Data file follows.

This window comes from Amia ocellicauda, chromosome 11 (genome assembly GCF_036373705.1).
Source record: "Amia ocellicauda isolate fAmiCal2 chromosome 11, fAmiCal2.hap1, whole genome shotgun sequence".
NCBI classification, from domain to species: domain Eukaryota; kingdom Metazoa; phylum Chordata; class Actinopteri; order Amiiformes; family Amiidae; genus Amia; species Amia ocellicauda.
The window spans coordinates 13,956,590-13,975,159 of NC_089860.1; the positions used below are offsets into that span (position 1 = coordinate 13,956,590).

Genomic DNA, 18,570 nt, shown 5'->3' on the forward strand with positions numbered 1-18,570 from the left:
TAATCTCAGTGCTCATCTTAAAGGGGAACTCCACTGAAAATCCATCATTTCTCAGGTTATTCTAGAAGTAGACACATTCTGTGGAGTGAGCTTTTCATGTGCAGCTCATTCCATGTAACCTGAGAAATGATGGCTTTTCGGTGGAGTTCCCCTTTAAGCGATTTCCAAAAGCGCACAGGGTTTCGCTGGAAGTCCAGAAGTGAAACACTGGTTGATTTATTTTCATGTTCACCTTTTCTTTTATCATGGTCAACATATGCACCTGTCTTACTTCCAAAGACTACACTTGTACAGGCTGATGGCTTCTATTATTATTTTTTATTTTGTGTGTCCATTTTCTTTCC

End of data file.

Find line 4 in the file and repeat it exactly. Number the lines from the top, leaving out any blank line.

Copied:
The window spans coordinates 13,956,590-13,975,159 of NC_089860.1; the positions used below are offsets into that span (position 1 = coordinate 13,956,590).